I can’t believe I’m thinking this but what if America’s wild and wacky decision to opt for Donald Trump as the 45th President of the United States (or are they the disunited states?) actually turns out to be a good thing?!
I know this might shock some regular readers but the very fact that Donald is the new President has actually given me the guts to ask this question. Historically, I’ve never been afraid of bringing up issues for debate. In recent times, however, if you raise the objective question, you run the risk of being called a racist, a homophobe, a misogynist, and the really worrying insult (which I think started this worrying trend of shouting down dissenters with labels), a climate change denier!
Things got really scary for social and economic debaters when Julia Gillard, Penny Wong and Nicola Roxon ramped up their hate for Tony Abbott and the m-word was freely hurled around. I don’t know Nicola but I used to have Penny on my TV show and though some Coalition supporters found her annoying, I found her very likeable.
I did a TV debate with Julia when she was Education Minister and was easy to work with, despite the fact that I was sitting on the other side of the table and the argument.
From my point of view, the girl-boy battle in Canberra became annoying, even if Tony can be a bit of a pest at times. Like Penny, he’s actually more likeable when you get to meet him, and really the ladies of Labor were smart enough to deal with him without going for the m-word.
He might not be politically correct but Tony’s daughters and wife would swear on a stack of bibles that he’s not a woman hater. He might hate some women – a lot of Labor men hated Bronwyn Bishop but she never once pulled the m-word defence/attack.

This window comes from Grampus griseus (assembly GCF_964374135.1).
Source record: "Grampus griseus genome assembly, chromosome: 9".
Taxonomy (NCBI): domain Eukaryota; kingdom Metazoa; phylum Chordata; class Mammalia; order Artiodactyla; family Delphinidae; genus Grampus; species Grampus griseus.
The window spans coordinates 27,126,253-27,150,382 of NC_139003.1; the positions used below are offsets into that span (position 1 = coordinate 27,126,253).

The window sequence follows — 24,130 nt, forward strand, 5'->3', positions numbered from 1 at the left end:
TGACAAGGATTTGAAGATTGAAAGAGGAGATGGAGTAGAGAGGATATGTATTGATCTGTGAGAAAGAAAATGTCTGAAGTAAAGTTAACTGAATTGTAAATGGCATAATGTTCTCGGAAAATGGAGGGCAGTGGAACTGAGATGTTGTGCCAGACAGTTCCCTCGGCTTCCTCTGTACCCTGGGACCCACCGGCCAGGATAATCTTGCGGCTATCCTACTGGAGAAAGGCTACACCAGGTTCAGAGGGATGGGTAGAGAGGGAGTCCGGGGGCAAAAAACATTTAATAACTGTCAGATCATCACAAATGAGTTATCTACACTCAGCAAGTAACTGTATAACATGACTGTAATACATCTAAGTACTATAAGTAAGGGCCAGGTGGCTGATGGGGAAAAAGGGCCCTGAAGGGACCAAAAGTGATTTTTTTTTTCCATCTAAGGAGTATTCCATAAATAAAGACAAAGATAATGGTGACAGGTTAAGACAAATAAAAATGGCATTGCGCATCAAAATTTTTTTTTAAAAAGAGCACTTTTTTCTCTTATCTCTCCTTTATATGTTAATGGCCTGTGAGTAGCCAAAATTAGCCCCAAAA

Recently, 2GB’s Steve Price was given a hard time on The Project by a guest host and his fellow hosts joined in. This has led to a petition demanding an apology, which Steve says he doesn’t need or want. I’ve worked with Steve. At times, you can get cross with him for holding an annoying view but what happened to him on TV was unfair.
And it seems the people who think they hold the moral high ground now think they have a right to gang up on older men with old-world points of view. Unfortunately, at times, the once bullied are now becoming the bullies and the politically correct ‘police’ and the scaredy-cat brigade who fear them (which sometimes I can be a part of), are going along for the ride but they know something is wrong.
However, the arrival of Donald Trump is set to change things and unbelievably the too politically incorrect and probably the misogynistic Donald could be an agent for good!
You see, as an economist, I like debate. I like to hold a view and win a debate. Equally, I like having a debate and ending up with a more informed understanding, which makes me smarter, even if I have to accept someone was smarter than me when we started debating.
It’s called progress. And the British poet William Blake once told us that without controversy there is no progress.
At heart I think I’m a bit of a leftie but I can’t watch the ABC’s Q&A anymore because right-wingers are treated as dopes or enemies of the people. The audience is too biased and the vibe is too left.
If I was a real, one-eyed leftie, I’d love the show but after 30 years in the media, where I’ve tried to be fair to both Labor and the Coalition, as a commentator I find the program as gritting as Andrew Bolt can be when he’s being one-eyed. Andrew is a colleague on 2GB and Sky News and has his right to his views, provided they don’t damage other people’s rights, but he too gets hounded for being politically incorrect.